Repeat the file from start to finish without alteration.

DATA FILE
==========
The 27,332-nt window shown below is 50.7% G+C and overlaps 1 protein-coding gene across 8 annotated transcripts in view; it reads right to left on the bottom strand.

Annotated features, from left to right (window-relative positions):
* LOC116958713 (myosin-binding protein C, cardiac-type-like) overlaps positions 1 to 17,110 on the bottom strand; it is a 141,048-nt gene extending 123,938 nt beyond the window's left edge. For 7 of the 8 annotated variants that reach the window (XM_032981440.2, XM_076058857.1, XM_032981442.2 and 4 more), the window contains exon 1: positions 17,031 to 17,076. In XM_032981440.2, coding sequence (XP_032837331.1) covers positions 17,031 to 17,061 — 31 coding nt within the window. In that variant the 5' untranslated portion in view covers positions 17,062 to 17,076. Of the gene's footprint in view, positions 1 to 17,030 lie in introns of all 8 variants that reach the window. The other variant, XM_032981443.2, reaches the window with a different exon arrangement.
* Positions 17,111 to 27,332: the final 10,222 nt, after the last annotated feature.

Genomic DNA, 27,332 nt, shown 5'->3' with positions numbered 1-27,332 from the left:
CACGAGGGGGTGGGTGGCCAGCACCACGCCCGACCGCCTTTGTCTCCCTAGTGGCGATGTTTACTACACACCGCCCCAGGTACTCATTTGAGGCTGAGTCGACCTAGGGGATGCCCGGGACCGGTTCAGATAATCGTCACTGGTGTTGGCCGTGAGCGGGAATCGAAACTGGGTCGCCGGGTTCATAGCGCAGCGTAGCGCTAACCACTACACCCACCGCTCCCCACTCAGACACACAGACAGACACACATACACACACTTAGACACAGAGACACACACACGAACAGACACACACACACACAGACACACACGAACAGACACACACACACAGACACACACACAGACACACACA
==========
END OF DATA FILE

The 27,332-nt window shown below is 50.7% G+C and overlaps 1 protein-coding gene across 8 annotated transcripts in view; it reads right to left on the bottom strand.

Annotated features, from left to right (window-relative positions):
* LOC116958713 (myosin-binding protein C, cardiac-type-like) overlaps positions 1 to 17,110 on the bottom strand; it is a 141,048-nt gene extending 123,938 nt beyond the window's left edge. For 7 of the 8 annotated variants that reach the window (XM_032981440.2, XM_076058857.1, XM_032981442.2 and 4 more), the window contains exon 1: positions 17,031 to 17,076. In XM_032981440.2, coding sequence (XP_032837331.1) covers positions 17,031 to 17,061 — 31 coding nt within the window. In that variant the 5' untranslated portion in view covers positions 17,062 to 17,076. Of the gene's footprint in view, positions 1 to 17,030 lie in introns of all 8 variants that reach the window. The other variant, XM_032981443.2, reaches the window with a different exon arrangement.
* Positions 17,111 to 27,332: the final 10,222 nt, after the last annotated feature.

Genomic DNA, 27,332 nt, shown 5'->3' with positions numbered 1-27,332 from the left:
CACGAGGGGGTGGGTGGCCAGCACCACGCCCGACCGCCTTTGTCTCCCTAGTGGCGATGTTTACTACACACCGCCCCAGGTACTCATTTGAGGCTGAGTCGACCTAGGGGATGCCCGGGACCGGTTCAGATAATCGTCACTGGTGTTGGCCGTGAGCGGGAATCGAAACTGGGTCGCCGGGTTCATAGCGCAGCGTAGCGCTAACCACTACACCCACCGCTCCCCACTCAGACACACAGACAGACACACATACACACACTTAGACACAGAGACACACACACGAACAGACACACACACACACAGACACACACGAACAGACACACACACACAGACACACACACAGACACACACA